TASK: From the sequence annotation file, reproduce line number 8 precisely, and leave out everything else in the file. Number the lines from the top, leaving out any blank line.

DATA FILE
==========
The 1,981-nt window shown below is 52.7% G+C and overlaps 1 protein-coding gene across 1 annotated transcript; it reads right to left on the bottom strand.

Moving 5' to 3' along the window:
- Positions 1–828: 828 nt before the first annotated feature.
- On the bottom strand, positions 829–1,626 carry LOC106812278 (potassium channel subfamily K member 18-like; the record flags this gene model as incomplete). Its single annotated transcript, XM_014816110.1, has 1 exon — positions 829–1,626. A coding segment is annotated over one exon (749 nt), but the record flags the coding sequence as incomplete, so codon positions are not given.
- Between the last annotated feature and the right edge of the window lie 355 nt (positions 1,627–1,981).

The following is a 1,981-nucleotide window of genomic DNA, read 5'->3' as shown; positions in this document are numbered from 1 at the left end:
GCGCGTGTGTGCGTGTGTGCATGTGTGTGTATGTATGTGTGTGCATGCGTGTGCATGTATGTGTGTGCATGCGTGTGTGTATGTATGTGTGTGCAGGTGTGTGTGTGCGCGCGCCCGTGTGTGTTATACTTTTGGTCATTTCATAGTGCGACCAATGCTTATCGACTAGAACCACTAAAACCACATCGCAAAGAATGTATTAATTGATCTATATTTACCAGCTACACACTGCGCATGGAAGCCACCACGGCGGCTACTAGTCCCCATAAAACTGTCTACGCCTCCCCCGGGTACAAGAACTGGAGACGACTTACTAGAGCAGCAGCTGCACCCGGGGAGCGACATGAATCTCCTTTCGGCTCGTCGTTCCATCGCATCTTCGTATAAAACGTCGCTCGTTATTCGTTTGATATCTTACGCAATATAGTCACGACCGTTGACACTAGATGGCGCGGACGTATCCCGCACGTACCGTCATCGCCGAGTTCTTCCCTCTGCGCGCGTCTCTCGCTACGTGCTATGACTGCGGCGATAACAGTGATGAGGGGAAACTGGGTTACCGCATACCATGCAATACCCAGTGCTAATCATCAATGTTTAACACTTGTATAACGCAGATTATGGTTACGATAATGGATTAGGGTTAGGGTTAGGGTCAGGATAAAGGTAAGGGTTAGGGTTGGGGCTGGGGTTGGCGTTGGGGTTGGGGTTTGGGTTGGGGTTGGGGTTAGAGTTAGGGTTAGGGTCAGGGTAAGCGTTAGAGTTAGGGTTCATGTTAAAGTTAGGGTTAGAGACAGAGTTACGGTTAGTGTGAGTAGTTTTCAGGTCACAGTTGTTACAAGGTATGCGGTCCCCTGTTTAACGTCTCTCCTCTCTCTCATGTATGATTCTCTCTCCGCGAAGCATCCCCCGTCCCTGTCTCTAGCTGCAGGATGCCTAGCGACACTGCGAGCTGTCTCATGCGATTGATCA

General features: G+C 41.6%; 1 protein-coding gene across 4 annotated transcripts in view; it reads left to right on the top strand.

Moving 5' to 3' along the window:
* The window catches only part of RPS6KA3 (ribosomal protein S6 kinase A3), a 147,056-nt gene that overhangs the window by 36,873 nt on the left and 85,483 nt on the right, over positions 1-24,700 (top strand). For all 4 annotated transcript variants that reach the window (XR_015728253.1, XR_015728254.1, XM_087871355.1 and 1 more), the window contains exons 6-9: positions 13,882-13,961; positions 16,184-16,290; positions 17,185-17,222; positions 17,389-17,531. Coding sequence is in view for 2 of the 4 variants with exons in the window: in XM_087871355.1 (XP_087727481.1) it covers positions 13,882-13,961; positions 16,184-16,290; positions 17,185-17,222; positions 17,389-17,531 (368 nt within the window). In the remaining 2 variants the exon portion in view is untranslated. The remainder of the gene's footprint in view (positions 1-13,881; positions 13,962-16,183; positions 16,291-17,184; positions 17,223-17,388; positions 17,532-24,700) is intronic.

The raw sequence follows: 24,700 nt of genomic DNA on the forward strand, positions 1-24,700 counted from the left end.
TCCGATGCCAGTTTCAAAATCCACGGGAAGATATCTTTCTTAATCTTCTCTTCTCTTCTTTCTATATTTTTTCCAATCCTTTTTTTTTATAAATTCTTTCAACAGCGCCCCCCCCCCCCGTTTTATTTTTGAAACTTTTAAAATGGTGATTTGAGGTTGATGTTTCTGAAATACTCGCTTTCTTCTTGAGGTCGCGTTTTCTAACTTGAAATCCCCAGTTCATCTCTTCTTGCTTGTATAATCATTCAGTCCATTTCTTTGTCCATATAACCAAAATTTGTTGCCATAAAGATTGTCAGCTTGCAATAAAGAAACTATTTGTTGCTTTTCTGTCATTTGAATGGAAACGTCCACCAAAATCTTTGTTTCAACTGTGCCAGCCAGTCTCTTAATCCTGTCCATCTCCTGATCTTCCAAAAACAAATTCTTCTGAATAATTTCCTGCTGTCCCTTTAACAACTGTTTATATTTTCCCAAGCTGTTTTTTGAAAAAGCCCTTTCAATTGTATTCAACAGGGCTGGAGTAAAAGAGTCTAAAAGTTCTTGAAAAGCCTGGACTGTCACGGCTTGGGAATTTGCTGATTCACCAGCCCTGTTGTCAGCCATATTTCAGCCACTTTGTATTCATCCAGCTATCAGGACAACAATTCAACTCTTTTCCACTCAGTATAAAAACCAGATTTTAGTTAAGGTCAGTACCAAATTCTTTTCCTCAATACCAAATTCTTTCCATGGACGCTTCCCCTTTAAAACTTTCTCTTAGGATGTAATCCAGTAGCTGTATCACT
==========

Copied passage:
General features: G+C 41.6%; 1 protein-coding gene across 4 annotated transcripts in view; it reads left to right on the top strand.